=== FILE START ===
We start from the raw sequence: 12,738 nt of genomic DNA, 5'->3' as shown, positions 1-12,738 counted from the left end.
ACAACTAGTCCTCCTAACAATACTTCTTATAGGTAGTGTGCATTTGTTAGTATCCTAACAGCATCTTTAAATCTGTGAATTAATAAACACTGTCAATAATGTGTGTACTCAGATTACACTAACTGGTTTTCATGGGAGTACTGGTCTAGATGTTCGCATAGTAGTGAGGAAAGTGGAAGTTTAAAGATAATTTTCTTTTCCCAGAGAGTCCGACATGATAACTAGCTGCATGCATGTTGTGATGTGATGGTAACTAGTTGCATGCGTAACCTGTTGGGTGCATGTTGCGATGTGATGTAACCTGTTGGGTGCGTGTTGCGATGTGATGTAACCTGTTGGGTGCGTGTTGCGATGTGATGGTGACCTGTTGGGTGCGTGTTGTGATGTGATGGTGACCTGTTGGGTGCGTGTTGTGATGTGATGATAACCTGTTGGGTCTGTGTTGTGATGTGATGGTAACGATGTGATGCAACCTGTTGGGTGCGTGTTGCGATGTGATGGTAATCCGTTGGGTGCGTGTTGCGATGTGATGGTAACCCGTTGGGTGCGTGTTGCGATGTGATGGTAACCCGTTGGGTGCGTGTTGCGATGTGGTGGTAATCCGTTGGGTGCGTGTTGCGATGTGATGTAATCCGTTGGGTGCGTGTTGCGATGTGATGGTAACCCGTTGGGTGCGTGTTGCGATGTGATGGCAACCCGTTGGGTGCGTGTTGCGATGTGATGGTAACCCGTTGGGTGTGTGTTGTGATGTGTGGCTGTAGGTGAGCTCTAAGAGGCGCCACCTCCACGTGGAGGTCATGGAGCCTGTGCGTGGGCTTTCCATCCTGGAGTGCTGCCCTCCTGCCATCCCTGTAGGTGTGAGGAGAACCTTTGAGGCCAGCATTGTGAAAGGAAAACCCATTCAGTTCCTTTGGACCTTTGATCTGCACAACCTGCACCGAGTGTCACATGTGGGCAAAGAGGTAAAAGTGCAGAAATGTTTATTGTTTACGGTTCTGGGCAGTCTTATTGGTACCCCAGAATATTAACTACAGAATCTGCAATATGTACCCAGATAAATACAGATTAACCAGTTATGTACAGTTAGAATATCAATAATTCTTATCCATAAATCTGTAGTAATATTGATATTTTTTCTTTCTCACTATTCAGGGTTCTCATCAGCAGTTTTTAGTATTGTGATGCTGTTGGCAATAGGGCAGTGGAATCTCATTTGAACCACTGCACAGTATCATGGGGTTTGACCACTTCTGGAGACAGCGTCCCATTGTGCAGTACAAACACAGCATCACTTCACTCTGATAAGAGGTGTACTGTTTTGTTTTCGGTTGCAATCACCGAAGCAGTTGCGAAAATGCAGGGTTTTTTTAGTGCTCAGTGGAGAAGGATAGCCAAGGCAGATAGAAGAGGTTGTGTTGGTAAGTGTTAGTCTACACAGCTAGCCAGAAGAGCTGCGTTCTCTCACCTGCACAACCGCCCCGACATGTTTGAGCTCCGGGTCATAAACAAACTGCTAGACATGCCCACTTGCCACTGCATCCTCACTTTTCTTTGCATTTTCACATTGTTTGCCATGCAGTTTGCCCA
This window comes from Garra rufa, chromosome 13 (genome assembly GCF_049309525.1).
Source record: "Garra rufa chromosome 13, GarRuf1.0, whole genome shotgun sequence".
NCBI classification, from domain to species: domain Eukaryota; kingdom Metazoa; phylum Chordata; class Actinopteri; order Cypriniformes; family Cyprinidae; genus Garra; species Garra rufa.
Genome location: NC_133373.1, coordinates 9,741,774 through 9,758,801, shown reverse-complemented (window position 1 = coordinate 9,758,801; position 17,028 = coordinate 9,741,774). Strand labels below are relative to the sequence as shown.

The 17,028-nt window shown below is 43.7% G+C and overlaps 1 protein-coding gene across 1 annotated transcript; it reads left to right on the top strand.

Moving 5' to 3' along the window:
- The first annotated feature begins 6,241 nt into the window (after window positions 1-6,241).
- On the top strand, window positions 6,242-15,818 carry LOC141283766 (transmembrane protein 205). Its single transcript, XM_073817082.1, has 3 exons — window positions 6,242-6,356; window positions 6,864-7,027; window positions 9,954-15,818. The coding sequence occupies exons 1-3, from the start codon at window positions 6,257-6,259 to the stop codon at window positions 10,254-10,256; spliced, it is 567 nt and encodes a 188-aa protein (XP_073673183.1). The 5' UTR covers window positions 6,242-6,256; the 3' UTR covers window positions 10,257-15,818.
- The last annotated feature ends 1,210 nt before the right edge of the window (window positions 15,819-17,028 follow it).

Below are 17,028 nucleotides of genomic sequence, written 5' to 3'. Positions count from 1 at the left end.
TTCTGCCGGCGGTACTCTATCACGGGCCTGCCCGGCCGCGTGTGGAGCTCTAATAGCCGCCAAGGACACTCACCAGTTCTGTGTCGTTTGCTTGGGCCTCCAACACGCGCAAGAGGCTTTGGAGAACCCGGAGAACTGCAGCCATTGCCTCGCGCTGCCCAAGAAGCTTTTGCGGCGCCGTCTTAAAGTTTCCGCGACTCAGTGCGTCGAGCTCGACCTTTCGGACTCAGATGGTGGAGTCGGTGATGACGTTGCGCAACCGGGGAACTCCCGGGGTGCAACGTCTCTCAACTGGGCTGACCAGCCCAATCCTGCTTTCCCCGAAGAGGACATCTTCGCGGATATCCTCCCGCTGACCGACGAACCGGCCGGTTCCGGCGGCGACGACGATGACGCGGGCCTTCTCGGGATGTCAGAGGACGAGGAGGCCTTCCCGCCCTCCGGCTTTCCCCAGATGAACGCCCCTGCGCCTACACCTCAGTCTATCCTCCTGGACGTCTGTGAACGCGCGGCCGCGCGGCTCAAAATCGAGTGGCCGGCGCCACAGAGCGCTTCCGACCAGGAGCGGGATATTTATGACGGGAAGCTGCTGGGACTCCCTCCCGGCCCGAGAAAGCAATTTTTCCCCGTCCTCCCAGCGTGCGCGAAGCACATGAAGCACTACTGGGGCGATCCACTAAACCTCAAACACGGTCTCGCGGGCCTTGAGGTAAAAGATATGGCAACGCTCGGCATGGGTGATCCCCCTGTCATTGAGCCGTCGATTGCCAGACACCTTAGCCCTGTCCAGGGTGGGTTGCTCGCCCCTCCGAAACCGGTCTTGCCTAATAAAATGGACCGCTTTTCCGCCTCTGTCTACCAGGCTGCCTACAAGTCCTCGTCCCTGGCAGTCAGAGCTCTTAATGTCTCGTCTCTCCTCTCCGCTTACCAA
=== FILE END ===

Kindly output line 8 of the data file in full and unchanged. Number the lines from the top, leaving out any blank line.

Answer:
Moving 5' to 3' along the window: